Wednesday, January 26, 2011

The Tale of Three Tails from Two Tails Ranch

About 50 miles from Salt Creek Recreation Area is the Two Tails Ranch  founded in 1984 to provide a safe place for elephants in need of either a permanent or temporary home.

Founder, chief cook and bottle washer Patricia Zerbini established Two Tails Ranch as both an elephant sanctuary and educational facility located near Williston, FL.  Patricia’s family has been training, showing and caring for exotic animals for nine generations.  Patricia herself has performed under the big top but much prefers her life as a mother of four sons and caretaker of as many as 40 elephants at one time.  Her charges come from Ringling Bros. Circus as well as from zoos that need a place to send elephants while undergoing repairs or restorations.

While we were there we met the three resident Indian Elephants.  First we were introduced to Bunny.
Bunny has a sweet tooth and loves peppermint candy.  Here she is waiting for Patricia to give her a piece of Christmas candy cane.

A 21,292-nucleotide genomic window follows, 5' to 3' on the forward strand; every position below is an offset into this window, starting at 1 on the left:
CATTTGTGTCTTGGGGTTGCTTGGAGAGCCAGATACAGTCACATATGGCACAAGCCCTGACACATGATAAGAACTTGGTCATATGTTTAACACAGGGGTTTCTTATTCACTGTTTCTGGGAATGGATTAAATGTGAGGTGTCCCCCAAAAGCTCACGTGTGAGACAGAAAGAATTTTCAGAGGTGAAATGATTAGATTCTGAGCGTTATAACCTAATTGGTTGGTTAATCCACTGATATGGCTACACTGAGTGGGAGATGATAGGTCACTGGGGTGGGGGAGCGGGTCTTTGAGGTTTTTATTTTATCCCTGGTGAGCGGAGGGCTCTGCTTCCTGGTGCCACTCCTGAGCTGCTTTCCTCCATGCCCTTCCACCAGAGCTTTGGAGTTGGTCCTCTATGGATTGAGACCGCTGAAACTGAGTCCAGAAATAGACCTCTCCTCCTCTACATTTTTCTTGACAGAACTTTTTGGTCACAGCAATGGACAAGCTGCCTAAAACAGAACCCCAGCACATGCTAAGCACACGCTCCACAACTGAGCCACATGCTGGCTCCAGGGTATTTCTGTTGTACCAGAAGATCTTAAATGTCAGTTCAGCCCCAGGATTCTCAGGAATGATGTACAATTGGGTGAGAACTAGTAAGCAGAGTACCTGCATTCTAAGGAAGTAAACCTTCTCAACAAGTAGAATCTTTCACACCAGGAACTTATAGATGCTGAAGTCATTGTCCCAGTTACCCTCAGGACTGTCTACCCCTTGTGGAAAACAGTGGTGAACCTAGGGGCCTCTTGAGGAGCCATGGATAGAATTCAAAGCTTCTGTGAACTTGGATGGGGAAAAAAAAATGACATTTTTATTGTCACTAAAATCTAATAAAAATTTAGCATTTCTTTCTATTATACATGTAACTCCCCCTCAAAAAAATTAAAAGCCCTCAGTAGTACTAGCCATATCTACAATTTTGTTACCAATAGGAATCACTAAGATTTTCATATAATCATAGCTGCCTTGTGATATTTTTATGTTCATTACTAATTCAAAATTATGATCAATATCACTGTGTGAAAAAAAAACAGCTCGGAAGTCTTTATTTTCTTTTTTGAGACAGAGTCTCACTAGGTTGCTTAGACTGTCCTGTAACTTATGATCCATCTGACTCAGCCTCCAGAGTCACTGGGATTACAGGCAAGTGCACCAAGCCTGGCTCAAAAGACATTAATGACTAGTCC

Patricia told us a funny story about Bunny.  Seems as though Bunny took a liking to a small Matchbox car which Bunny hid in her barn and from time to time would put it into her mouth,  then take it outside, retrieve it from her mouth and push it around on a flat surface.
Next we met Roxie.
Sandy opted to buy some carrots and feed Roxie and said it was really a neat experience. The money helps provide for food for the elephants who can consume up to 300 pounds of hay per day along with 30 to 40 pounds of fresh produce.
Last -- me met Luke, who  is a superstar of the elephant world, because he has raised over $175,000 for Ronald McDonald House Charities.
Luke is nearly 12 feet tall and weighs close to 12,000 pounds.  He has been at Two Tails for 23 of his 25 years.   Luke’s fame comes from the fact that he is an accomplished painter.  Proceeds from his paintings go to charity.
Here Luke is deciding on his next brush stroke as Patricia adds more paint to his brush.
A close up of this gentle giant. 

Admission by appointment.  Cost is $10.00.

Stay tuned

Friday, January 21, 2011